“I think it’s much more integrated into the city than it ever has been,” he said. “There are galleries all over the city and it’s really helped crystallize the art scene. Artists have some sense that they can enjoy living here, but also be part of the national art scene. I think the whole art market has grown up a lot. On the other hand, I think some galleries and artists still can’t see the horizon beyond the Northwest. For me, it’s important to show my artists in context to other artists more well known than mine, and it benefits us all to be seen on that platform with them.”

Kucera said that though physical space is harder and more expensive to come by now, the internet has opened up new opportunities for artists to succeed. He remembers his employee, Jena Scott, who first saw the potential of the internet for his gallery after taking a class at the Seattle Art Museum in conjunction with Microsoft.

“She built our first website, and it was exciting to have that possibility,” he said. “It really helped our business to have the first fully functioning gallery website in Seattle.”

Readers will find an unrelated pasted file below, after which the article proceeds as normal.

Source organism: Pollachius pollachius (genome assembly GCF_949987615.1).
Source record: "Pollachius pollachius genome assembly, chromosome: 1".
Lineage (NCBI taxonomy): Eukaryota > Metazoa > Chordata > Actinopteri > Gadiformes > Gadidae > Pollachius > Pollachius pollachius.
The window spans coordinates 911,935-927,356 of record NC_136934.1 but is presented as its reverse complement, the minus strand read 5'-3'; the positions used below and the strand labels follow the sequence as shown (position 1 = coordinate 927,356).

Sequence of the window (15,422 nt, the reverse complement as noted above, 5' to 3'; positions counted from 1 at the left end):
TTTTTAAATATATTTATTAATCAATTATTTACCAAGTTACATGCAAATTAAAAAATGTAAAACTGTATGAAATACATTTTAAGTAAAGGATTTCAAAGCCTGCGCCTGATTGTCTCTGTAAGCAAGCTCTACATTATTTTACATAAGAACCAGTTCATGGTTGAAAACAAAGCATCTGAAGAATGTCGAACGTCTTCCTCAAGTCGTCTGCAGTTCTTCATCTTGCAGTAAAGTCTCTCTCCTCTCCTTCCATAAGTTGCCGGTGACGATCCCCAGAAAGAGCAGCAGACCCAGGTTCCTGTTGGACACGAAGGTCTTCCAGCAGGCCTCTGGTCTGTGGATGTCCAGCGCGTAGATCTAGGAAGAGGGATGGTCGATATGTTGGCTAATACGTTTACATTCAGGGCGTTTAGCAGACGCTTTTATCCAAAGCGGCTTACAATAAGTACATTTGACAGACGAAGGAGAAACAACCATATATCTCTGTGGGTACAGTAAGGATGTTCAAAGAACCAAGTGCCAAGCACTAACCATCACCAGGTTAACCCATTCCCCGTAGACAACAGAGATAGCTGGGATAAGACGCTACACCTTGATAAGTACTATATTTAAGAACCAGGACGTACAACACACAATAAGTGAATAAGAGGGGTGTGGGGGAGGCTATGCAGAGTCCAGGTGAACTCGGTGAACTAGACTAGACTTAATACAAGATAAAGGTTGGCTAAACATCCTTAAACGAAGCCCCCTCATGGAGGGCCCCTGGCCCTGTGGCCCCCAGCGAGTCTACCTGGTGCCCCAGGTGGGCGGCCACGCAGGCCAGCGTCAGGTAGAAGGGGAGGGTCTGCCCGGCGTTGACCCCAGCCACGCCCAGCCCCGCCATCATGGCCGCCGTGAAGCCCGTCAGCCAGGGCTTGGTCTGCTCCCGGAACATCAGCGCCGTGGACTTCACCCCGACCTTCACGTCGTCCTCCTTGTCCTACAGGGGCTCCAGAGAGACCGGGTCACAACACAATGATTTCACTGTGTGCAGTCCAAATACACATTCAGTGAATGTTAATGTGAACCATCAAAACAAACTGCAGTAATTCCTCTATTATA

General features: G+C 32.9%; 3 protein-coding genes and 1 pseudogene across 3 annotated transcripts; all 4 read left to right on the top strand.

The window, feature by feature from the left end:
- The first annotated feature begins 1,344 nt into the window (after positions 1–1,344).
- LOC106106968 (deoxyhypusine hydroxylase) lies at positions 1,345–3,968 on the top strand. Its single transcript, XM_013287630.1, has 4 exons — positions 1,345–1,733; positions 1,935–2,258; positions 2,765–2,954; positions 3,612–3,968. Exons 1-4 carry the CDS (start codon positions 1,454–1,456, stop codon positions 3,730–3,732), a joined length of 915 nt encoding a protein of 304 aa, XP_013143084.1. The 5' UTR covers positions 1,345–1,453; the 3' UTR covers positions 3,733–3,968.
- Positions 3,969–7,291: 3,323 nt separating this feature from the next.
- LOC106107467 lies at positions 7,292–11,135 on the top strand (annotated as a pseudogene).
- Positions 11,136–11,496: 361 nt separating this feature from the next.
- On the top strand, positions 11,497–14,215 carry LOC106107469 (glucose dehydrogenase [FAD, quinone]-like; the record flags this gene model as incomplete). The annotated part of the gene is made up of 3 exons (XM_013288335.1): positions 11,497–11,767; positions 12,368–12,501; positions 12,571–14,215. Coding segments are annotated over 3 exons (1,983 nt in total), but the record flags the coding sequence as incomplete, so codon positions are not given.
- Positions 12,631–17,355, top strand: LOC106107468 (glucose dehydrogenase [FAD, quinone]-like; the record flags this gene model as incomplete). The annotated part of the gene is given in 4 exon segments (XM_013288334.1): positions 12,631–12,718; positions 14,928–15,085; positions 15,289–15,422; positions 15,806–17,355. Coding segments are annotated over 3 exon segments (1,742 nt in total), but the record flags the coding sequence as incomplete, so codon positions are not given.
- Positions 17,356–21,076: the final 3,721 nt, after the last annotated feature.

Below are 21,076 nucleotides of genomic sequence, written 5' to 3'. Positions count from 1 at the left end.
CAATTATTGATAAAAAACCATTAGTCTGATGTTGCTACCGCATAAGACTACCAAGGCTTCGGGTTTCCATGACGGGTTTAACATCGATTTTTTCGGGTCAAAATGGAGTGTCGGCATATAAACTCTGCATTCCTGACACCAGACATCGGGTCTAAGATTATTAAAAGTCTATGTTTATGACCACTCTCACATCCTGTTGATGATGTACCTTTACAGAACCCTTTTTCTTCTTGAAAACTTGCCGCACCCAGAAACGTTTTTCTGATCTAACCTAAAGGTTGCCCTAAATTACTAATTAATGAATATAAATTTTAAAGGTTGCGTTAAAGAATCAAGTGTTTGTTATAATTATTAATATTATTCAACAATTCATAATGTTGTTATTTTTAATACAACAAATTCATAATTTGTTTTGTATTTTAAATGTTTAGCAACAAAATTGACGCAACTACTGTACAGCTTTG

The internet became especially important for his business during the pandemic, he said, adding that “There are many ways of being in this business. There are places that are completely virtual, though I still find that there are artists who want solo exhibitions in a beautiful, clean physical space and are interested in that interaction with the public.”

“Strangely, I don’t think the pandemic has hurt my business in the way it has hurt other businesses like restaurants and theaters,” Kucera said. “It’s hurting some artists whose work is not being seen, but for us, business has been fantastic. Part of that is because we’re dealing with a broad range of wealthy people, and others who are spending less, but still investing in the space around them.”